The female players who sued the United States Soccer Federation (USSF) for equal pay reported that talks broke down on Wednesday and said they were now turning their attention to the courts where they are "eagerly look forward to a jury trial."
Some 28 players took USSF to court in March alleging they were consistently paid less than their male counterparts even though their performance has been superior to the men's team.
The lawsuit outlined years of institutionalized gender discrimination, claiming travel conditions, medical personnel, promotion of games and training are less favorable for female players, who have won the World Cup four times, than for their male counterparts.
The two sides had hoped to resolve the issue in mediation but the women, fresh from defending their World Cup title in France last month, said hopes of a settlement had been dashed.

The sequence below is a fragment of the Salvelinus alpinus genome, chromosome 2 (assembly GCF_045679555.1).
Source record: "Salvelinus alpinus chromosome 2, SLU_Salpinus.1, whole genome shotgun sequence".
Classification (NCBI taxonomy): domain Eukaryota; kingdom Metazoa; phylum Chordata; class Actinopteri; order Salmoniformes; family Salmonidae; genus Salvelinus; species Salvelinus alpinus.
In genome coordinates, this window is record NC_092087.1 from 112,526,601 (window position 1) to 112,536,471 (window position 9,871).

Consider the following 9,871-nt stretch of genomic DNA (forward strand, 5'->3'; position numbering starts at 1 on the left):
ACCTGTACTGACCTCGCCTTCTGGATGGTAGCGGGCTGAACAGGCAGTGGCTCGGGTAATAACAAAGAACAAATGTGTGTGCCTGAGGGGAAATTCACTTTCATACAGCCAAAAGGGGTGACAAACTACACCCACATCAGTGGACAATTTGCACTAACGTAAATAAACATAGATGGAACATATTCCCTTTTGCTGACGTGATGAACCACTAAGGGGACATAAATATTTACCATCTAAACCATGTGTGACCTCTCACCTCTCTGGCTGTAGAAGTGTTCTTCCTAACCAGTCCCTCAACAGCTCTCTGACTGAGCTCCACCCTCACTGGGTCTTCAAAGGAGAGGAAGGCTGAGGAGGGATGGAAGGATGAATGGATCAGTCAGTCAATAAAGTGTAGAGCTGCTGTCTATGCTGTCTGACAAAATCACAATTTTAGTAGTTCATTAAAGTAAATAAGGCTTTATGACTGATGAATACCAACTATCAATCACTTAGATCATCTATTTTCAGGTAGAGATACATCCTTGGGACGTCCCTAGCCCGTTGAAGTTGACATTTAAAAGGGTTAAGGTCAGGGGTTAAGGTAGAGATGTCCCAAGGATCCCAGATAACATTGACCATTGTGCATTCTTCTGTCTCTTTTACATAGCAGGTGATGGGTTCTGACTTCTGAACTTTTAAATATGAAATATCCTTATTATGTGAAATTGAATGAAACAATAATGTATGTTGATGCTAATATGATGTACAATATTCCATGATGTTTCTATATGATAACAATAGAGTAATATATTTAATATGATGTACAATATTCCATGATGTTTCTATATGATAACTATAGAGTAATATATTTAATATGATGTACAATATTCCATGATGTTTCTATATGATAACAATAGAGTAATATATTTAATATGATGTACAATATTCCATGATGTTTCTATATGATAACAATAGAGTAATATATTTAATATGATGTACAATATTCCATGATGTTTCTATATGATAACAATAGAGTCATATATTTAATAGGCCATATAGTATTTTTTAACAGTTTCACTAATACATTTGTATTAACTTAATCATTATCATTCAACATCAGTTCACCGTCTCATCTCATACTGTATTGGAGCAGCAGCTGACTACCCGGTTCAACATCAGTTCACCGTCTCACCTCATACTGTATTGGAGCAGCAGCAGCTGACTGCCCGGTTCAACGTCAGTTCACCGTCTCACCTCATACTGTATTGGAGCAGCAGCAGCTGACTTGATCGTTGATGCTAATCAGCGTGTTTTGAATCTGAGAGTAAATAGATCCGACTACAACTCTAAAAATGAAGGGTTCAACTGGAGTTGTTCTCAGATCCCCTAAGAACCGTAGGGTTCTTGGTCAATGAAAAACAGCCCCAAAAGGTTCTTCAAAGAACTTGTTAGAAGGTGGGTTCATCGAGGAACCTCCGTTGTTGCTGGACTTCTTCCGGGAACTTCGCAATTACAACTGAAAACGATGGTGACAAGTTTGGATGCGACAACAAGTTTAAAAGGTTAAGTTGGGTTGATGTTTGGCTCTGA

"Today we must conclude these meetings sorely disappointed in the Federation's determination to perpetuate fundamentally discriminatory workplace conditions and behavior," players' spokesperson Molly Levinson said in a statement.
"It is clear that USSF, including its Board of Directors and President Carlos Cordeiro, fully intend to continue to compensate women players less than men.
"They will not succeed. We want all of our fans, sponsors, peers around the world, and women everywhere to know we are undaunted and will eagerly look forward to a jury trial."
(Reporting by Andrew Downie; Editing by Greg Stutchbury)
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